In­dia's ru­pee dilemma

The Pak Banker - - FRONT PAGE -

Af­ter fall­ing con­sis­tently against the US dol­lar for most of this year, the In­dian ru­pee has man­aged to gain some ground over the last few weeks. It has gained al­most 5 per­cent from its low­est lev­els reached in Oc­to­ber. The for­tunes of the ru­pee, which even af­ter the re­cent ap­pre­ci­a­tion is down about 11 per­cent since the be­gin­ning of the year, have been tightly linked to the price of crude oil in the global mar­kets. This is no sur­prise since im­ported oil meets about 80 per­cent of In­dia's to­tal de­mand. The value of the ru­pee tanked amid the up­trend in oil prices this year which lasted till early Oc­to­ber. Since then, the ru­pee has gained against the dol­lar in tan­dem with the fall in global crude prices. Brent Crude has dropped by a mas­sive 30 per­cent since early Oc­to­ber, when a bar­rel cost around $86, to around $60 to­day. This sharp fall has been the re­sult of a dra­matic change in mood in the oil mar­ket. In­vestors un­til a few weeks ago were wor­ried about the lack of suf­fi­cient sup­ply in the mar­ket due to dis­rup­tions in ar­rivals from ma­jor pro­duc­ers such as Iran and Venezuela. Now, how­ever, the mar­kets are wor­ried about pos­si­ble over­sup­ply as the U.S. has soft­ened its stance against Iran and turned into the largest crude oil pro­ducer in the world with the boom in shale pro­duc­tion. Wor­ries about a drop in global de­mand due to fal­ter­ing growth in ma­jor economies like China may have also con­trib­uted to the fall in prices.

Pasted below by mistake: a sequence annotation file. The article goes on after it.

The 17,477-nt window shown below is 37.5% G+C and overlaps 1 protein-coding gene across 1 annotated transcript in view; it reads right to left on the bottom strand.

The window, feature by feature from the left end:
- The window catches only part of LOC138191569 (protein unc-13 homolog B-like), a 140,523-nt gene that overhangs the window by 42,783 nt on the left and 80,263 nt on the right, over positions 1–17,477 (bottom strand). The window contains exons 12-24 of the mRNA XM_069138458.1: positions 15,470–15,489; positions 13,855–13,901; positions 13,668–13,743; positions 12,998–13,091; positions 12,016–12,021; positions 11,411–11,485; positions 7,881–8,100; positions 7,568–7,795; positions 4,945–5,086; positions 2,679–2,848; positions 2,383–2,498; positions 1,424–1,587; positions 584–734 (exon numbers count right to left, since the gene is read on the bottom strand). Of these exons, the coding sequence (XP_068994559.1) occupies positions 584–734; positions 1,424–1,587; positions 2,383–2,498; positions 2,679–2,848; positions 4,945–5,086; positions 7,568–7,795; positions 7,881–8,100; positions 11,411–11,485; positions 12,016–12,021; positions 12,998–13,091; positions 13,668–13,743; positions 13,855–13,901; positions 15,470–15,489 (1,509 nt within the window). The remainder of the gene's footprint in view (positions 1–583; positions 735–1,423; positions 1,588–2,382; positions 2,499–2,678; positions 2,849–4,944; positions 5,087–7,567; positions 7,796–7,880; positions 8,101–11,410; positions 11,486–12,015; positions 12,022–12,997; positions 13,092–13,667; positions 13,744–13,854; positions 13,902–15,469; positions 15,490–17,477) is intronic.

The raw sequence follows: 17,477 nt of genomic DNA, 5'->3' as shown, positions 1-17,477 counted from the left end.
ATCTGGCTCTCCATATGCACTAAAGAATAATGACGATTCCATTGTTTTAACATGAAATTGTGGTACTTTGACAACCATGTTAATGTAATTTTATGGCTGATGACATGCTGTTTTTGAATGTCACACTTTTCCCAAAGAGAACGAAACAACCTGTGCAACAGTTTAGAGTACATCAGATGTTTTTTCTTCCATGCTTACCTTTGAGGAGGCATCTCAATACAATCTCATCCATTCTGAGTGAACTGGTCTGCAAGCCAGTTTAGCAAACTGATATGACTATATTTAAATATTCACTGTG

The fall in global crude oil prices comes as a big re­lief to the Cen­tral gov­ern­ment, which has faced in­creas­ing macroe­co­nomic and po­lit­i­cal pres­sure due to ris­ing prices. Ac­cord­ing to UBS, a drop of $10 in the price of oil can im­prove In­dia's cur­rent ac­count and fis­cal deficits by 0.5 per­cent and 0.1 per­cent of GDP, re­spec­tively. The rul­ing party may be pleased with fall­ing oil prices in the run-up to the gen­eral elec­tions next year. Fuel prices across ma­jor In­dian cities have fallen sig­nif­i­cantly in the last few weeks. The Re­serve Bank of In­dia will be re­lieved as it will have to worry less about the ru­pee and oil-in­duced in­fla­tion. For­eign in­vestors, who have been net sell­ers this year, have turned net buy­ers this month. This points to an in­crease in in­vestor con­fi­dence in the econ­omy as the fun­da­men­tals im­prove. But amid ris­ing global un­cer­tain­ties, it may not be so easy to map what lies ahead for global crude oil prices and the ru­pee. The De­cem­ber 6 meet­ing of the Or­gan­i­sa­tion of the Pe­tro­leum Ex­port­ing Coun­tries will make clear the re­sponse of oil pro­duc­ers to the sharp fall in prices. Shale com­pa­nies are also likely to re­spond to fall­ing prices by cut­ting pro­duc­tion; the profit break-even point for shale pro­duc­ers, how­ever, is any­one's guess. In­dia should cap­i­talise on the re­lief of­fered by the fall in oil prices to im­prove its pre­pared­ness for any fu­ture jump in oil prices.

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